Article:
Kenya’s lengthy land acquisition process and expensive compensation package are fresh reservations cited by Uganda in potential pull out of the proposed Sh400 billion crude oil pipeline deal.
The land issue emerged during last Monday’s abortive high-level meeting between President Uhuru and his Ugandan counterpart Yoweri Museveni at State House Nairobi, Transport Principal secretary Wilson Nyakera has said.
He said Uganda is concerned the acquisition of land and its compensation to pave way for the pipeline would drag the process.
“They are saying they do not see how we will be able to do that in such a short period because it is difficult and expensive, and they don’t have a guarantee that we will be able to do it,” Nyakera told reporters on Thursday.
The PS, however, said Kenya has been successful in securing land for development of major infrastructure projects, including the ongoing building of the Standard Gauge Railway where about Sh12 billion has been paid out in compensation so far.
The land issues add a new twist to the proposed 1,500 kilometre-long pipeline from oil-rich Hoima in western Uganda to Lamu.
Uganda and its investors have previously raised concerns over security and the cost of building the
Kenya has less than two weeks to convince its biggest regional trade partner when the two presidents meet again in Kampala.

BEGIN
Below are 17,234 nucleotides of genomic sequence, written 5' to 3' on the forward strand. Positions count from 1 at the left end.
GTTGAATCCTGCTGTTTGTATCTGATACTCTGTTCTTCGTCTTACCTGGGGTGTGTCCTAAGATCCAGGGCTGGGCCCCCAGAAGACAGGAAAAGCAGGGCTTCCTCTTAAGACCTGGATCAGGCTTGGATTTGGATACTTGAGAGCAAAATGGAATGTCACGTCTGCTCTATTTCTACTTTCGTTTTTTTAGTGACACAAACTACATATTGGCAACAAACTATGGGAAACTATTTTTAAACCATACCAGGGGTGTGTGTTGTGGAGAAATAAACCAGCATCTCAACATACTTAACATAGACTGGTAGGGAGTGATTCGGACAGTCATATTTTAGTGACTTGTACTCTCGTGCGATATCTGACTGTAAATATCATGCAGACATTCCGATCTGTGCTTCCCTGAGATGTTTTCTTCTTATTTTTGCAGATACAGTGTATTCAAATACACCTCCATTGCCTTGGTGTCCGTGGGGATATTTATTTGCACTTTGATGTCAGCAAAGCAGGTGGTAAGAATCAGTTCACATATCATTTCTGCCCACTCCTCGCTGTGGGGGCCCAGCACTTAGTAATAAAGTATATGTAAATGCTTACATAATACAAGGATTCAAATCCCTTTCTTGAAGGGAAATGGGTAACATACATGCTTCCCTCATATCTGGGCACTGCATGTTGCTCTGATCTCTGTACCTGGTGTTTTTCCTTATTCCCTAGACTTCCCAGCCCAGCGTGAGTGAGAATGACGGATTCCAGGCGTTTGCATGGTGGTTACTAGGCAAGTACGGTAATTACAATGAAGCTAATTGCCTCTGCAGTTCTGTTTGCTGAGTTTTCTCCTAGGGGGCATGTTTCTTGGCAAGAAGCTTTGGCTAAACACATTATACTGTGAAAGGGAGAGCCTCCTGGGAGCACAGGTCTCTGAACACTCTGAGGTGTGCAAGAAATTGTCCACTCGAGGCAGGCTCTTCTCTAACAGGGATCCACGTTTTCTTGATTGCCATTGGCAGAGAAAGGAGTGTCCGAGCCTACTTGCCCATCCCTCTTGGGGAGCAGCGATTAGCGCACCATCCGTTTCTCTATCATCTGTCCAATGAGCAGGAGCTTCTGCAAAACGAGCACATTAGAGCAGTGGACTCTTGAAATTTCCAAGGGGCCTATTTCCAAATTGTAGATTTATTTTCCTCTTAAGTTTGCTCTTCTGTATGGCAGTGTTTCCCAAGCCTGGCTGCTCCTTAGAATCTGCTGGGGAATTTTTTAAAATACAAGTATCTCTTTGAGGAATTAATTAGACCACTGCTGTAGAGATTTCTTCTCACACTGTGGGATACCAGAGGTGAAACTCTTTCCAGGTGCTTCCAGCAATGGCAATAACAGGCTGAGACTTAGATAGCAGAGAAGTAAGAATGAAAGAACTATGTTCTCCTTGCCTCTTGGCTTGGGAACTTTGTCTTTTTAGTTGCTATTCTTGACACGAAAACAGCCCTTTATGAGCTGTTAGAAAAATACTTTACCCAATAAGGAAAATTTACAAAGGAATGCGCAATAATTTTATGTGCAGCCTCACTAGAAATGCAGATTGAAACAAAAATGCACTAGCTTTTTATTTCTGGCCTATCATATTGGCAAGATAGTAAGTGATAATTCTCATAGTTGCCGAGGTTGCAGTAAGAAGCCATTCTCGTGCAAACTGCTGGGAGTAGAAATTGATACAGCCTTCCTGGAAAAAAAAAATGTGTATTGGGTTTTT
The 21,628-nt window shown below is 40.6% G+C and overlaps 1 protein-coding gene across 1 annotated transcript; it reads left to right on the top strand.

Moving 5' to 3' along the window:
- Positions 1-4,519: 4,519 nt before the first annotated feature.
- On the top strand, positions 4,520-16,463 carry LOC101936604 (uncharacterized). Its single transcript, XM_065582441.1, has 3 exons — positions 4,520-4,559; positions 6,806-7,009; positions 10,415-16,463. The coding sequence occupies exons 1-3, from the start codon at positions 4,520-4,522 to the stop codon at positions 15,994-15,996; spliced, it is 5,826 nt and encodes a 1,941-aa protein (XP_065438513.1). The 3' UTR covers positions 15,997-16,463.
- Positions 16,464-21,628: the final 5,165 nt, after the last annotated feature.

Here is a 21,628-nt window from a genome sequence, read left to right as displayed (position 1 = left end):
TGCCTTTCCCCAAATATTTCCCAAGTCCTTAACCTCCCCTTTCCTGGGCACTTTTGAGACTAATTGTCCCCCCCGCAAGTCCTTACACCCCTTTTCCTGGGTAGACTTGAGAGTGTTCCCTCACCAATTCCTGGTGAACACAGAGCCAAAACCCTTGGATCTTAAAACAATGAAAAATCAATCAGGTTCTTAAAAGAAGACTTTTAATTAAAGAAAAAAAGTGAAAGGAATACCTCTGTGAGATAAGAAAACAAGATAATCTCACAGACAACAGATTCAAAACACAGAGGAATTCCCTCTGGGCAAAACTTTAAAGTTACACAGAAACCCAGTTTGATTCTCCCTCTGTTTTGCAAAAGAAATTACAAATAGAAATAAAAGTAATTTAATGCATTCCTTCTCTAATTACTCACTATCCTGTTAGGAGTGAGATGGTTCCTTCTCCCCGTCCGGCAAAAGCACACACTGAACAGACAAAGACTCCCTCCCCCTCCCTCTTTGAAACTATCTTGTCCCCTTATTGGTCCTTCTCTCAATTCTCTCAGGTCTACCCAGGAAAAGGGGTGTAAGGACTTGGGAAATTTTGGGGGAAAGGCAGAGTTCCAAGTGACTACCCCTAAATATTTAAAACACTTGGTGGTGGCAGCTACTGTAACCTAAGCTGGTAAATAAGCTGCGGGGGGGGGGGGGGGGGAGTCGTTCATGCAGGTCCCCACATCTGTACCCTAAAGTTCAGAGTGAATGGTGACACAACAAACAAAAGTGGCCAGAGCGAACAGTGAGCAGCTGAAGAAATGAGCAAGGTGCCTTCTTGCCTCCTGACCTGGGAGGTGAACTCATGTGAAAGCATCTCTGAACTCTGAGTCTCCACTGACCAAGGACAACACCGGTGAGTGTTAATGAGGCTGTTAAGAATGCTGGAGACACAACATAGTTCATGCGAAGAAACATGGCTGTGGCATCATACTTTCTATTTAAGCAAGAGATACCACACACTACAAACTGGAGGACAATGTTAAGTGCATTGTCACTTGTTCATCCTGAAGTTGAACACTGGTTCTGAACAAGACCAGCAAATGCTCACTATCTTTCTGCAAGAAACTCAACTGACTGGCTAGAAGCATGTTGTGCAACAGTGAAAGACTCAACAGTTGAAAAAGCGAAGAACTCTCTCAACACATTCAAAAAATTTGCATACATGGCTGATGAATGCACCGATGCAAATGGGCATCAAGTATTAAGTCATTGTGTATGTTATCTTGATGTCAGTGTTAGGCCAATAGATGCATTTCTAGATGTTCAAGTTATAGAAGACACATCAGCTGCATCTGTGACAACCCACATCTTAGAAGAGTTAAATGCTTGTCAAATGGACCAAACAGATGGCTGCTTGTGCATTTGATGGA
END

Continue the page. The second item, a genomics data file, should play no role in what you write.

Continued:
Energy and Petroleum CS Charles Keter last Wednesday led top officials from his ministry on a joint fact-finding mission to Lamu with his Ugandan counterpart Irene Muloni.
Technical teams from both countries are said to focus on comparative costs of building a pipeline through Lamu and Tanzania and the ease of construction on each route.
“Our side and Ugandans will come up with a solution or a final position. I think our route is cheaper, more efficient and much better. So with that it is up to us to convince them,” Nyakera said.
Uganda, which is contemplating an alternative route to Tanga in Tanzania, has delayed making a decision on its preferred route to transport crude oil from its oil fields in northern and western regions, setting up Kenya and Tanzania for intense lobbying.
Oil major Total, explorer Tullow Oil and China National Offshore Oil Company are equal partners in Uganda’s upstream oil sector, where 6.5 billion barrels of oil, 1.4 billion of them recoverable, have so far been confirmed.